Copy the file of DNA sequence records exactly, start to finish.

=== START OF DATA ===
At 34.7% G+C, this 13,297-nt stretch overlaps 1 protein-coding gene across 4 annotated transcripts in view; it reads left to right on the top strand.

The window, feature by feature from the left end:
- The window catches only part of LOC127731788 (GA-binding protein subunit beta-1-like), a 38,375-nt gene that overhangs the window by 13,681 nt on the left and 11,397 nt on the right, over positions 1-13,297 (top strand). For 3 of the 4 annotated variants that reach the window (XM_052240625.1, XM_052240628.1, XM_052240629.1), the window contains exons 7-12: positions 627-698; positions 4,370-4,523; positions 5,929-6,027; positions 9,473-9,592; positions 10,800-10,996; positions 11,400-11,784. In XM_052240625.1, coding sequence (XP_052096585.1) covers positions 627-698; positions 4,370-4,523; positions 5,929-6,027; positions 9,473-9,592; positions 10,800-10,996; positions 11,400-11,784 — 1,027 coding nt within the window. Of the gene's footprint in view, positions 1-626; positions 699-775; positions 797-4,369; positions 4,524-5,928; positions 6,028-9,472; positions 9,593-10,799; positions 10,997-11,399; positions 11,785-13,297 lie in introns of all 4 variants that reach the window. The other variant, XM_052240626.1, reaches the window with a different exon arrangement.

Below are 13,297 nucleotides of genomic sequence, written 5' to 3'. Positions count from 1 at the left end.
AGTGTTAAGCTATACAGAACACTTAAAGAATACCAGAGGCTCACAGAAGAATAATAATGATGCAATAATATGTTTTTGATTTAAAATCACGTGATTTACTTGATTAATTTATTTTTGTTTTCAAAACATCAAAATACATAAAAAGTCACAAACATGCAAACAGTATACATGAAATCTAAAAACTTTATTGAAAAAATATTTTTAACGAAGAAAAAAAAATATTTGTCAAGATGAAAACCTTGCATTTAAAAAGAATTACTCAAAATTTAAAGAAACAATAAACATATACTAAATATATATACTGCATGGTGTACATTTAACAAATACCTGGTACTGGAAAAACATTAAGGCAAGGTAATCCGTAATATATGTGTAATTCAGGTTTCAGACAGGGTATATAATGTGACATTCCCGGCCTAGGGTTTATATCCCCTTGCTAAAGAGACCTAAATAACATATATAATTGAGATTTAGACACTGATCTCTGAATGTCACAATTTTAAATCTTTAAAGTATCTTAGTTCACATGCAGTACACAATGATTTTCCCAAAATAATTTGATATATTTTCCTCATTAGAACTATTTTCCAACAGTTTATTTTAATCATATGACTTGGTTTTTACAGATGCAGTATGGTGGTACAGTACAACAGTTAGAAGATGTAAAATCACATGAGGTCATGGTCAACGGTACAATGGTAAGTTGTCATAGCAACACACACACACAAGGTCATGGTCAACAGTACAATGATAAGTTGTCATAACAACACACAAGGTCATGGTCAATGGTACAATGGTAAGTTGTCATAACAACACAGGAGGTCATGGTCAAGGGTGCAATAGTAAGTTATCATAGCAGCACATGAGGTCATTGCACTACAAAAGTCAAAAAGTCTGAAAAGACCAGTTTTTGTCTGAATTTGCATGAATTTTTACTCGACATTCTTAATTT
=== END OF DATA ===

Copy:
At 34.7% G+C, this 13,297-nt stretch overlaps 1 protein-coding gene across 4 annotated transcripts in view; it reads left to right on the top strand.

The window, feature by feature from the left end:
- The window catches only part of LOC127731788 (GA-binding protein subunit beta-1-like), a 38,375-nt gene that overhangs the window by 13,681 nt on the left and 11,397 nt on the right, over positions 1-13,297 (top strand). For 3 of the 4 annotated variants that reach the window (XM_052240625.1, XM_052240628.1, XM_052240629.1), the window contains exons 7-12: positions 627-698; positions 4,370-4,523; positions 5,929-6,027; positions 9,473-9,592; positions 10,800-10,996; positions 11,400-11,784. In XM_052240625.1, coding sequence (XP_052096585.1) covers positions 627-698; positions 4,370-4,523; positions 5,929-6,027; positions 9,473-9,592; positions 10,800-10,996; positions 11,400-11,784 — 1,027 coding nt within the window. Of the gene's footprint in view, positions 1-626; positions 699-775; positions 797-4,369; positions 4,524-5,928; positions 6,028-9,472; positions 9,593-10,799; positions 10,997-11,399; positions 11,785-13,297 lie in introns of all 4 variants that reach the window. The other variant, XM_052240626.1, reaches the window with a different exon arrangement.

Below are 13,297 nucleotides of genomic sequence, written 5' to 3'. Positions count from 1 at the left end.
AGTGTTAAGCTATACAGAACACTTAAAGAATACCAGAGGCTCACAGAAGAATAATAATGATGCAATAATATGTTTTTGATTTAAAATCACGTGATTTACTTGATTAATTTATTTTTGTTTTCAAAACATCAAAATACATAAAAAGTCACAAACATGCAAACAGTATACATGAAATCTAAAAACTTTATTGAAAAAATATTTTTAACGAAGAAAAAAAAATATTTGTCAAGATGAAAACCTTGCATTTAAAAAGAATTACTCAAAATTTAAAGAAACAATAAACATATACTAAATATATATACTGCATGGTGTACATTTAACAAATACCTGGTACTGGAAAAACATTAAGGCAAGGTAATCCGTAATATATGTGTAATTCAGGTTTCAGACAGGGTATATAATGTGACATTCCCGGCCTAGGGTTTATATCCCCTTGCTAAAGAGACCTAAATAACATATATAATTGAGATTTAGACACTGATCTCTGAATGTCACAATTTTAAATCTTTAAAGTATCTTAGTTCACATGCAGTACACAATGATTTTCCCAAAATAATTTGATATATTTTCCTCATTAGAACTATTTTCCAACAGTTTATTTTAATCATATGACTTGGTTTTTACAGATGCAGTATGGTGGTACAGTACAACAGTTAGAAGATGTAAAATCACATGAGGTCATGGTCAACGGTACAATGGTAAGTTGTCATAGCAACACACACACACAAGGTCATGGTCAACAGTACAATGATAAGTTGTCATAACAACACACAAGGTCATGGTCAATGGTACAATGGTAAGTTGTCATAACAACACAGGAGGTCATGGTCAAGGGTGCAATAGTAAGTTATCATAGCAGCACATGAGGTCATTGCACTACAAAAGTCAAAAAGTCTGAAAAGACCAGTTTTTGTCTGAATTTGCATGAATTTTTACTCGACATTCTTAATTT